Mirror, Mirror, Electron Mirror…

If you look into an electron mirror, you don’t expect to see your reflection. As [Anthony Francis-Jones] points out, what you do see is hard to explain. The key to an electron mirror is that the electric and magnetic fields are 90 degrees apart, and the electrons are 90 degrees from both.

You need a few strange items to make it all work, including an electron gun with a scintillating screen in a low-pressure tube. Once he sets an electric field going, the blue line representing the electrons goes from straight to curved.

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Metal Crystal Stops Electrons

Researchers at Rice University have found an alloy of copper, vanadium, and sulfur that forms crystals that, due to quantum effects, can trap electrons. This can produce flat bands, which have been observed in 2D crystals previously. The team’s results are the first case of a 3D crystal with that property.

The flat band term refers to the electron energy bands. Normally, the electrons change energy levels based on momentum. But in a flat band, this doesn’t occur. This implies that the electrons are nearly stationary, which leads to unique optical, electronic, and magnetic properties. In addition, flat-band materials often exhibit unusual behavior, such as exotic quantum states, ferromagnetism, or even superconductivity.

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Detecting Neutrinos, The Slippery Ghost Particles That Don’t Want To Interact

Neutrinos are some of the most elusive particles that are well-known to science. These tiny subatomic particles have no electric charge and an extremely small mass, making them incredibly difficult to detect. They are produced in abundance by the sun, as well as by nuclear reactions on Earth and in supernovae. Despite their elusive nature, scientists are keen to detect neutrinos as they can provide valuable information about the processes that produce them.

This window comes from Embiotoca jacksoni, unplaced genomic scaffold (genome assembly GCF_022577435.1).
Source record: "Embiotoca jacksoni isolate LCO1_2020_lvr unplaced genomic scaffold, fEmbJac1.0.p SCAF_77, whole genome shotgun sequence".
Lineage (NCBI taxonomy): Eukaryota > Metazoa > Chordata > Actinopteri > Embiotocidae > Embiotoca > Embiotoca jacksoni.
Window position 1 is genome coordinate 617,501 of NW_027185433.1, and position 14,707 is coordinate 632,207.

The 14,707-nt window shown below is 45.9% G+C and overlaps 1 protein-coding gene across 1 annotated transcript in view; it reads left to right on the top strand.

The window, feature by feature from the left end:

Neutrinos interact with matter so rarely that it takes a very special kind of detector to catch them in the act. These detectors come in a few different flavors, each employing its unique method to spot these elusive particles. In this article, we’ll take a closer look at how these detectors work and some of the most notable examples of neutrino detectors in the world today.

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Bending Light To Fit Technology

Solar power is an excellent way of generating electricity, whether that’s for an off-grid home or for the power grid. With no moving parts maintenance is relatively low, and the downsides of burning fuel are eliminated as well. But as much as it’s revolutionized power generation over the last few decades, there’s still some performance gains to be made when it comes to the solar cells themselves. A team at Stanford recently made strides in improving cell efficiency by bending the properties of sunlight itself.